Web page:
Distance student completes degree through Hurricane Sandy's aftermath
For Timothy Cox, Old Bridge, New Jersey, graduating with a 4.0 GPA is proof that determination and support from family and a university can bring academic success through even the most challenging situations.
This spring, Cox is completing his academic advising master's degree online through Kansas State University Global Campus—a program he pursued while working and living in a county hard hit by Hurricane Sandy in fall 2012.
After traveling out of state during the storm, Cox waited a week for a flight home, returning to floods, downed trees, damaged property and long lines for food and gasoline. Most of the town went without power for two weeks, making it difficult, if not impossible, to continue course work under such extreme conditions.
"Honestly, K-State reaching out to students after Hurricane Sandy made me feel like I was officially part of the K-State family," Cox said. "From emotional counseling to academic assistance, it was great to see that resources were available to all students. My professors were very understanding of the challenges we were facing."
Cox also returned to his job in student services at Brookdale Community College in Old Bridge, supporting his own students through the storm's aftermath while continuing to excel in his academic advising program. Helping students achieve their educational objectives while at Brookdale is what helped him find his passion for academic advising.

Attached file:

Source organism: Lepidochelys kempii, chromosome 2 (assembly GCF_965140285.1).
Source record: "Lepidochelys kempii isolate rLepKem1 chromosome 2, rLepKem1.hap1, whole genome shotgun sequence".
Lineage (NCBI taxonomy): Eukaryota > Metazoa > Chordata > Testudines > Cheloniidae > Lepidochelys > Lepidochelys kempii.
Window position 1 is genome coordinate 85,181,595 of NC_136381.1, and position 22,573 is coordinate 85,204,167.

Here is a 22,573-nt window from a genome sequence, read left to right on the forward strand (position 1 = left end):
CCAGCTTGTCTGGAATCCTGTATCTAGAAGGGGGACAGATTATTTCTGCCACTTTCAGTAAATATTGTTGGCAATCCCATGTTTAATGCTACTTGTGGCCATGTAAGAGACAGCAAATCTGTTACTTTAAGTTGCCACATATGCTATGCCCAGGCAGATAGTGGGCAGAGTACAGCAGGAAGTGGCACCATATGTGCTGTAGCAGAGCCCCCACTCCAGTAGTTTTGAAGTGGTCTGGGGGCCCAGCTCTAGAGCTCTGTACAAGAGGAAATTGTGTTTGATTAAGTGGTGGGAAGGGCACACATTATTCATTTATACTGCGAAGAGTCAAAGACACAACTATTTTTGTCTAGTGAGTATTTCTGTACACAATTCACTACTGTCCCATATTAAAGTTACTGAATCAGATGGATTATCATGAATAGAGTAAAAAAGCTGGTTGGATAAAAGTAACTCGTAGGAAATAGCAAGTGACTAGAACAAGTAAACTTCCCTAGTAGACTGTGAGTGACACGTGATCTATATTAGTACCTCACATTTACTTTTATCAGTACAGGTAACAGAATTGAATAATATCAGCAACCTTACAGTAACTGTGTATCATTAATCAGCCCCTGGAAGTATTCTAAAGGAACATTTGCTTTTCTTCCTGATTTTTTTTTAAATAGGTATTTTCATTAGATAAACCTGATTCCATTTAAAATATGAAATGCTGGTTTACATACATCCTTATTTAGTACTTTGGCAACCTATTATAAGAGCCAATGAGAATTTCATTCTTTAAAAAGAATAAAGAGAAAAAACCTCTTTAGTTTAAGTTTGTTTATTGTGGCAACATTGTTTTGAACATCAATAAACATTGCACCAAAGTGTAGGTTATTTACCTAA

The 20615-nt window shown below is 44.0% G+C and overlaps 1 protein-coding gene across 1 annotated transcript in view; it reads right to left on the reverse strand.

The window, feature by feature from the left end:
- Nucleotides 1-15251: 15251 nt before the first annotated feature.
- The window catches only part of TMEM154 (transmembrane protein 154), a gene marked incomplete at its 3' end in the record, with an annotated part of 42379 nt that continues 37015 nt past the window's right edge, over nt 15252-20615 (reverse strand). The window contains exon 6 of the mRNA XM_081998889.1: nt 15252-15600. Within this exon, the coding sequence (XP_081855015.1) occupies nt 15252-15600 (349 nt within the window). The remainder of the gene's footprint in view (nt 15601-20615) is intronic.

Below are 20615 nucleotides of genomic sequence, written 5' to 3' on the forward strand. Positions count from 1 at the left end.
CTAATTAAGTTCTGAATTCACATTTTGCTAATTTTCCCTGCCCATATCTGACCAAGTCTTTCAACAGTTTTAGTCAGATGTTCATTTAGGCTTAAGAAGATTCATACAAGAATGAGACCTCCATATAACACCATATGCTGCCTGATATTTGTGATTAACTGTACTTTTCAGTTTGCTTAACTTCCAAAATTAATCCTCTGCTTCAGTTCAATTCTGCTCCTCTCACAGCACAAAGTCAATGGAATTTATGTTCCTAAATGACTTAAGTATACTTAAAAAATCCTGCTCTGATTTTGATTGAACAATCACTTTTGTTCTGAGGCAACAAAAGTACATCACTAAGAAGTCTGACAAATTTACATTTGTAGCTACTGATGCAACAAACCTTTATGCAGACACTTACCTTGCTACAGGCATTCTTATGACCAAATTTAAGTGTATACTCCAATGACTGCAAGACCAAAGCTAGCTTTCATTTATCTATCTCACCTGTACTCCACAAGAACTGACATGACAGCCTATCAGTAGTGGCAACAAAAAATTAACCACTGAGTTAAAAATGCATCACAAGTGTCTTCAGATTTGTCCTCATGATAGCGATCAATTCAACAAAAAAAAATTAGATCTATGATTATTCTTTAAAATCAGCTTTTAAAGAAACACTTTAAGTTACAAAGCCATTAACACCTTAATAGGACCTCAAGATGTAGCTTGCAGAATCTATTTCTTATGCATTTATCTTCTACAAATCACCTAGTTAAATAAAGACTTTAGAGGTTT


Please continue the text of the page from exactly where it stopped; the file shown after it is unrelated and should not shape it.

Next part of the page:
"The relationships that I establish with my students and the progress I see them make over the years is what I enjoy most about the field," he said.
He decided to obtain his degree from Kansas State University after a recommendation from his supervisor at Brookdale. During his studies, he also became involved with the National Academic Advising Association, or NACADA, which is based at the university.
"K-State's program is the only one of its kind in the nation," Cox said. "My supervisor told me that the program would be an excellent professional development opportunity as I pursue doctoral studies and future job opportunities."
His education is already paying off. Recently making the move to the University of Maryland, Baltimore County, Cox is continuing his passion for higher education and plans to pursue a doctoral degree within the next few years.
In addition to his academic and career accomplishments, he is proud to report that much of the Jersey shore and surrounding communities are recovering and establishing a new sense of community.
"It is always easy to give up when things get rough, but I came too far to lose sight of my goal," he said. "Even though I am hundreds of miles away from K-State, knowing that I am cared about makes a big difference."
Pushing forward against a force of nature. That's the Wildcat Way.
— Anna Shippy